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The Prison System

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Prison inmates are some of the most “maladjusted” people in society. Most of the inmates have had too little discipline or too much, come from broken homes, and have little or no self-esteem. They are very insecure and are “at war with themselves as well as with society” (Szumski 20). Most inmates did not learn moral values or learn to follow everyday norms. Also, when most lawbreakers are labeled criminals they enter a phase called secondary deviance. They will admit they are criminals or believe it when they enter the phase of secondary deviance (Doob 171).

Some believe that if we want to rehabilitate criminals we must do more than just send them to prison. For instance, we could give them a chance to acquire job skills; which will improve the chances that inmates will become productive citizens upon release. The programs must aim to change those who want to change. Those who are taught to produce useful goods and to be productive are “likely to develop the self-esteem essential to a normal, integrated personality” (Szumski 21). This kind of program would provide many useful skills and habits and “replace the sense of hopelessness” that many inmates have (Szumski 21).

Another technique used to rehabilitate criminals is counseling. There are two types of counseling in general, individual and group counseling. Individual counseling is much more costly than group counseling. The aim of group counseling is to develop positive peer pressure that will influence its members. One idea in many sociology studies is that group problem-solving has definite advantages over individual problem-solving. The idea is that a wider variety of solutions can be derived by drawing from the experience of several people with different backgrounds. Also one individual’s problem might have already been solved by another group member and can be suggested. Often, if a peer proposes a solution it carries more weight than if the counselor were to suggest it (Bennett 20-24).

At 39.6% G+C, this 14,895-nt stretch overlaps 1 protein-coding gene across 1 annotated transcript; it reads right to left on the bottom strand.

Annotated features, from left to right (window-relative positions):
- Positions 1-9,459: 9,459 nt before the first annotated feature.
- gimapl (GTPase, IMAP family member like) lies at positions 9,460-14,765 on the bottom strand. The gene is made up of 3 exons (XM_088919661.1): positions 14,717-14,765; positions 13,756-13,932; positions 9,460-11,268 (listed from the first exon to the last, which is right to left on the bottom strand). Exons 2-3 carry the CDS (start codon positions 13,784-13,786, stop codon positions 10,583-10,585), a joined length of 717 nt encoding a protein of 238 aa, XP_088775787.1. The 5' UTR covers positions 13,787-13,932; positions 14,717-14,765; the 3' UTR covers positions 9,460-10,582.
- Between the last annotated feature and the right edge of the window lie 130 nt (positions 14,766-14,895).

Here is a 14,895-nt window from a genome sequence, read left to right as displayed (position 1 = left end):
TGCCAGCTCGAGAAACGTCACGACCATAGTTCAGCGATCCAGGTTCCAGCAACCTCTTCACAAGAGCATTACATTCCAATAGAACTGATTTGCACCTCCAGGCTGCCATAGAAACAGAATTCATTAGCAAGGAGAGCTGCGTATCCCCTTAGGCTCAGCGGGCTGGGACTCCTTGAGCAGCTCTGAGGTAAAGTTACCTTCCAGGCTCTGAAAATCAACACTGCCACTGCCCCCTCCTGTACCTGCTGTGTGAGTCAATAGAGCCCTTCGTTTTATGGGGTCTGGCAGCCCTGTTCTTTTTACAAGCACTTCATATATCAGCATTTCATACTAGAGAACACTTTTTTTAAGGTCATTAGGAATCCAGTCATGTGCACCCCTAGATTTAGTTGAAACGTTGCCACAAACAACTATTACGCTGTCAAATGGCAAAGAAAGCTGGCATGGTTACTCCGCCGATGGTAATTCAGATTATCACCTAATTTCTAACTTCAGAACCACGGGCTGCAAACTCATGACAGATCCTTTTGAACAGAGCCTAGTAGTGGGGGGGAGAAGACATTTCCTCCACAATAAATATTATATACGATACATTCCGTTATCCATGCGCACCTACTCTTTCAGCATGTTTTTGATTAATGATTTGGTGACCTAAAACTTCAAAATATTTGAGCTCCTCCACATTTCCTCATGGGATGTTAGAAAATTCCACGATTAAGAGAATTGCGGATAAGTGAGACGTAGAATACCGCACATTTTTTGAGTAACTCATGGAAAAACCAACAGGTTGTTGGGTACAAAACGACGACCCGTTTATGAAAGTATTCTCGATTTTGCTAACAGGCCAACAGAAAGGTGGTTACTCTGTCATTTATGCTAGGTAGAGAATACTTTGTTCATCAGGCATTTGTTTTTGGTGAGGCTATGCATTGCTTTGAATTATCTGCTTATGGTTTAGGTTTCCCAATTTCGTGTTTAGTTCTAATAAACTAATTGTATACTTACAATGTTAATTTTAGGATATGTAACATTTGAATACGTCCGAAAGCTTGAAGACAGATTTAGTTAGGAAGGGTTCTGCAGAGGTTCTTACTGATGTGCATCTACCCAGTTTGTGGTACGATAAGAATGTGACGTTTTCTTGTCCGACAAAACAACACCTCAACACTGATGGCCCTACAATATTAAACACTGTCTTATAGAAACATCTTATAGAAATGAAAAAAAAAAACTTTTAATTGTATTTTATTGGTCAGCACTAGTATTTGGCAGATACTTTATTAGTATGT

Further, in similar studies, one of the major theories of delinquency is differential association (Cressey 1955). This means some individuals learned their ways from “undesirable” people who they were forced to be in association with and that this association “warps” their thinking and social attitudes. “Group counseling, group interaction, and other kinds of group activities can provide a corrective, positive experience that might help to offset the earlier delinquent association” (Bennett 25). However, it is said that group counseling can do little to destroy the power of labeling. The differential-association theory emphasizes that a person is more likely to become a criminal if the people who have the greatest influence upon them are criminals (Doob 169).

Most of today’s correctional institutions lack the ability and programs to rehabilitate the criminals of America. One can predict that a prisoner held for two, four, eight or ten years, then released, still with no education or vocational skills, will likely return to a life of crime. Often their life in crime will resume in weeks after their release. Although the best prisons and programs in the world will not cure the problem totally, improvements still must be made (Szumski 20).

Although counseling is effective, there are some disadvantages. For instance, members of the group might not be as open or show emotion because they want to appear “tough.” Also the members might not express their opinions openly because the others might see it as “snitching.” For the process to work, it takes a dedicated counselor (Bennett 22-23). Another type of correctional center used for rehabilitation is halfway houses. Halfway houses are usually located in residential communities and are aimed to keep offenders in the community. The name comes from the fact that they are “halfway between the community and the prison” (Fox 60).

The “rationale” behind halfway houses is that criminal activity originates in the community, so the community



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